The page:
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S. Mark Goodwin, Christopher J. Edwards, Matthew A. Jenks and Karl V. Wood

The fungal pathogen Diplocarpon rosae causes rose blackspot disease, a serious problem for roses (Rosa) in the managed landscape. To prevent this disease, homeowners and professional growers often apply chemical fungicide. However, increased use of fungicides poses an environmental hazard and an economic burden to the user. New landscape rose cultivars like ‘Knockout’ possess increased disease resistance, but the biological basis for this resistance is still unknown. To investigate the potential role of leaf cuticle in blackspot resistance in rose, five rose cultivars known to vary greatly in blackspot resistance were examined for variation in the major lipids of the leaf cuticle, specifically the monomers of the cutin polyester and the free cuticular waxes. This is the first report of cutin monomers in the Rosa genera. The rose cultivars selected for this study were ‘Knockout’, ‘Mister Lincoln’, ‘Garden Party’, ‘Purple Passion’, and ‘Bicolor’. ‘Knockout’ and ‘Garden Party’ had significantly lower total cutin monomer amount per leaf area than the other cultivars, whereas the most cutin monomers were observed on ‘Purple Passion’, ‘Bicolor’, and ‘Mister Lincoln’. Five major cutin monomers (mostly hydroxylated 16 carbon fatty acids) dominated the cutin profiles of both adaxial and adaxial surfaces of all cultivars, with the 10,16-dihydroxy hexadecanoic acids being most abundant. The proportion of 10,16-dihydroxy hexadecanoic acids was slightly higher in the adaxial than abaxial leaf cuticles of all cultivars. Correspondingly, other cutin monomers were relatively lower in the adaxial cuticle, except 16-hydroxy hexadecanoic acid that differed little. Uniquely, this is the first report of cutin monomer composition of isolated abaxial and adaxial leaf cuticles of any plant. Total leaf cuticular wax amounts were lowest on ‘Purple Passion’ and ‘Knockout’, intermediate in ‘Mister Lincoln’ and ‘Garden Party’, and highest on ‘Bicolor’, with alkanes as the most abundant wax class. Consistent with previously published disease susceptibility ratings, our visual scores showed that ‘Knockout’ was most resistant to blackspot pathogen infection with a visual disease rating score of 1.0, followed by ‘Mister Lincoln’ at 1.8, ‘Garden Party’ at 5.4, ‘Bicolor’ at 7.5, and ‘Purple Passion’ with the most visible disease damage at 8.8. Regression analysis revealed that the alkane and ester proportions were most closely associated with blackspot disease susceptibility ratings, being inversely (R2 = 0.63, P = 0.05) and directly (R2 = 0.81, P = 0.05) correlated, respectively. More studies on the role of cuticle in rose susceptibility to blackspot are now clearly warranted.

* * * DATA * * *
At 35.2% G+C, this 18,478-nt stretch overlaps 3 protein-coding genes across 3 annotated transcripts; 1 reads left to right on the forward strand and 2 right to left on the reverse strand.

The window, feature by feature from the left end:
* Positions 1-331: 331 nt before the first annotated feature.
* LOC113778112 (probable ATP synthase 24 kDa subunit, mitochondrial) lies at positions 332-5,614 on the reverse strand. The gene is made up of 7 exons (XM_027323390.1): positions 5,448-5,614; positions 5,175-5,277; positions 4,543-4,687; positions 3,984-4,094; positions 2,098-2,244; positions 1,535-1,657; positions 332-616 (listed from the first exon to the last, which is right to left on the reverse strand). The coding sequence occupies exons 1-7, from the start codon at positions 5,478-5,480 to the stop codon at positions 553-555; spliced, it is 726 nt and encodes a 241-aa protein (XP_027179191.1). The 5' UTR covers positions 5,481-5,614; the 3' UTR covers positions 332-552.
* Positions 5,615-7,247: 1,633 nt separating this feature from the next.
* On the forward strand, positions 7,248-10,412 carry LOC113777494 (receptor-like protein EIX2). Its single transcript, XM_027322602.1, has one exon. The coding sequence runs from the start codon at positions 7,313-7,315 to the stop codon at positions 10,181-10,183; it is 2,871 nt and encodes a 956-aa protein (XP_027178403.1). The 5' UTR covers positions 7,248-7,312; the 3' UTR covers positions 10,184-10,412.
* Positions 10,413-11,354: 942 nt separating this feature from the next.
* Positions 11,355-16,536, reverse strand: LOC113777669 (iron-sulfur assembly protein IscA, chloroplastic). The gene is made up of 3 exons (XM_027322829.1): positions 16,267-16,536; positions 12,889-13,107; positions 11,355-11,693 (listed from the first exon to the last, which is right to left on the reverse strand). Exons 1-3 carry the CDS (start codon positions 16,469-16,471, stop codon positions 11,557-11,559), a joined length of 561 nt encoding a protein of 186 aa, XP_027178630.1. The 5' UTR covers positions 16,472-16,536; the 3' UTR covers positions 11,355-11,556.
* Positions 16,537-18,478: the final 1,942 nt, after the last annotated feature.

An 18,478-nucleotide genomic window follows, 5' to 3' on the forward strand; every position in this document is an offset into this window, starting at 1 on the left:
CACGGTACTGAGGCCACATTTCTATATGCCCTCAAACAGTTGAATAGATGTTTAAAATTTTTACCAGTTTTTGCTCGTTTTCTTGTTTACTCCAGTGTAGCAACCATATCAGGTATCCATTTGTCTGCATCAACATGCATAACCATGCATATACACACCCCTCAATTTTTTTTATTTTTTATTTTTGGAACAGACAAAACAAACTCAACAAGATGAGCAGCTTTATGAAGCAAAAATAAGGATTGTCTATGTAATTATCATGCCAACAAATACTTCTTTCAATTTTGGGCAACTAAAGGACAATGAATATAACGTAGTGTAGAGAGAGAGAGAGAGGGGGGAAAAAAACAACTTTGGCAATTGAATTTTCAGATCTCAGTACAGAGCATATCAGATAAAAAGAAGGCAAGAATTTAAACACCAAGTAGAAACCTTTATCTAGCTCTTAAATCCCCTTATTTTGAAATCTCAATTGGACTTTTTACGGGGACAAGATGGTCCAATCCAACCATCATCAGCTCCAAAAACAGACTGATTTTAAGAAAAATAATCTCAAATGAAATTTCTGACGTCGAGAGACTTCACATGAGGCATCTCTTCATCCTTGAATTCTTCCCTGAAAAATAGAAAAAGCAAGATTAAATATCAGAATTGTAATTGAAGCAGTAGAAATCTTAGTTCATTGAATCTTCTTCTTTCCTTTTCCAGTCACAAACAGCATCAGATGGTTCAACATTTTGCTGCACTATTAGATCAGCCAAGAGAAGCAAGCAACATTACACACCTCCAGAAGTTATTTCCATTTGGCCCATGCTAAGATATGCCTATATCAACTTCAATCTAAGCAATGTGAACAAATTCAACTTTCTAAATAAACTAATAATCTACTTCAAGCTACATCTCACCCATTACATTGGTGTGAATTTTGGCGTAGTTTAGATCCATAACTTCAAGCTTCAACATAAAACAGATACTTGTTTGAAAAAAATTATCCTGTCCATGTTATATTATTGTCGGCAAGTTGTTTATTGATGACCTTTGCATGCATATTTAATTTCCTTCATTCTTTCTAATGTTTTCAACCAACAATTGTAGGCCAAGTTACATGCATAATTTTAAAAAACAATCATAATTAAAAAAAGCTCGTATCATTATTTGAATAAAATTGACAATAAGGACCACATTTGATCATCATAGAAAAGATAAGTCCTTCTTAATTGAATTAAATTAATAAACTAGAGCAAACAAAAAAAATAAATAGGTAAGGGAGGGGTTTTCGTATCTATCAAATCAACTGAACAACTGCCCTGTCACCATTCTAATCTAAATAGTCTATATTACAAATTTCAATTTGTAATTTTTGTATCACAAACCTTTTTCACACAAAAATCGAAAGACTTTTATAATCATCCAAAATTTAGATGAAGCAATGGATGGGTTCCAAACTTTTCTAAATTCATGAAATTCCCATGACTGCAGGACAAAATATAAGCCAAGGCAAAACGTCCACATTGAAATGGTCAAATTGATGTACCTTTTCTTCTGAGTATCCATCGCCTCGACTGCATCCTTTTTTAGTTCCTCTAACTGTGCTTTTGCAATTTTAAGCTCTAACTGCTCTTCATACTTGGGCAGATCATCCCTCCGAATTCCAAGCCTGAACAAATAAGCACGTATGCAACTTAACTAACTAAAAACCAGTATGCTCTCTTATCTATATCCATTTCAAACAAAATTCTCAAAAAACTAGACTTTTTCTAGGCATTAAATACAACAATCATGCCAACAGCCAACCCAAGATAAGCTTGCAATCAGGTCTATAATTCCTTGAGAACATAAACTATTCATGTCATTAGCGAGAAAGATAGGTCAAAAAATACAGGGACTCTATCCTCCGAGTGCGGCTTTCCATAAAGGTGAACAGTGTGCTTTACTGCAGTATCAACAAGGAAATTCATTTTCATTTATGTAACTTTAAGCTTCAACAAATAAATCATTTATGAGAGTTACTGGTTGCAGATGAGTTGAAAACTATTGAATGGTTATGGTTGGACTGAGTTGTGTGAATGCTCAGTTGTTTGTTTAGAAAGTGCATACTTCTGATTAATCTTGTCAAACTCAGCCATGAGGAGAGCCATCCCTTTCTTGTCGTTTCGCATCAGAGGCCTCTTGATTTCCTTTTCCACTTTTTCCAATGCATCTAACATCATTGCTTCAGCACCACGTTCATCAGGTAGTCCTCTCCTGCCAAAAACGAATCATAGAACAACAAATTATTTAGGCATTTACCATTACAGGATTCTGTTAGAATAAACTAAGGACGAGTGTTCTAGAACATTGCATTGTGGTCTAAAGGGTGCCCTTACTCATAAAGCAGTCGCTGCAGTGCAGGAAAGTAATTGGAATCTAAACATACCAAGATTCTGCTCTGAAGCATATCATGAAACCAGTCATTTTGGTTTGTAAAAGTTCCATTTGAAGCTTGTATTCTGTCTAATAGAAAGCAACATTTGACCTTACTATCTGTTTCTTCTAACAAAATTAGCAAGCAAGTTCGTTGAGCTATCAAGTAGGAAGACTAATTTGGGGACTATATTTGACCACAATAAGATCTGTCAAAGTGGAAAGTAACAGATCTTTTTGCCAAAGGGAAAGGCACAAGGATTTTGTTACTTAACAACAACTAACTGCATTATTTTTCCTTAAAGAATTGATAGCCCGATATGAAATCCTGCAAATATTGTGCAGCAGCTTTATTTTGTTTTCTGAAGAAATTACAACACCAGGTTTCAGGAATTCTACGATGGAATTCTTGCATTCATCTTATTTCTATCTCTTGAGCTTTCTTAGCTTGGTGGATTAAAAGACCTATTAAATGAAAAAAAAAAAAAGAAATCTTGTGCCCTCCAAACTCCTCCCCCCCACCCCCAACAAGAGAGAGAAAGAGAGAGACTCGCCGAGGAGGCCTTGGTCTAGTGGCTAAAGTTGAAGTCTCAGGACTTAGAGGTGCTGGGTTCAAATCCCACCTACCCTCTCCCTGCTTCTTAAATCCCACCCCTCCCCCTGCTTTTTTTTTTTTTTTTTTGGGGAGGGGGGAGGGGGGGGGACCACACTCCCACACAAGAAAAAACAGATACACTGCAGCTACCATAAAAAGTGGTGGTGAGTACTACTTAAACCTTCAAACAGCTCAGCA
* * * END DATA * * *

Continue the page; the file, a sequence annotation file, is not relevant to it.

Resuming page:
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Matthew A. Jenks, Carole H. Gaston, Mark S. Goodwin, Jessie A. Keith, Rebecca S. Teusink and Karl V. Wood

Cuticular waxes were analyzed on abaxial and adaxial leaf surfaces of three Hosta genotypes differing in leaf surface glaucousness; the glossy-leaved Hosta plantaginea, the glossy-leaved Hosta lancifolia, and the glaucous-leaved Hosta `Krossa Regal'. All three hosta had their highest total leaf wax quantity in the spring soon after full leaf expansion. The major wax constituent class on these hosta was primary alcohols, comprising up to 84.6% of the total wax. Many hosta leaves had unusually high C24 length primary alcohols, especially in the spring. However, the dominant chain length in this alcohol class varied with development and genotype. A unique class of ß-diketones were present on the glaucous `Krossa Regal', comprising as much as 28.7% of the total waxes on abaxial leaf surfaces in the summer. Interestingly, these ß-diketones were only 0.9% of total waxes on adaxial leaf surfaces of `Krossa Regal' in the summer. Studies are under way to determine whether the dramatic seasonal changes in the waxy leaf coatings described in this report are associated with biotic and abiotic stress resistance in hosta.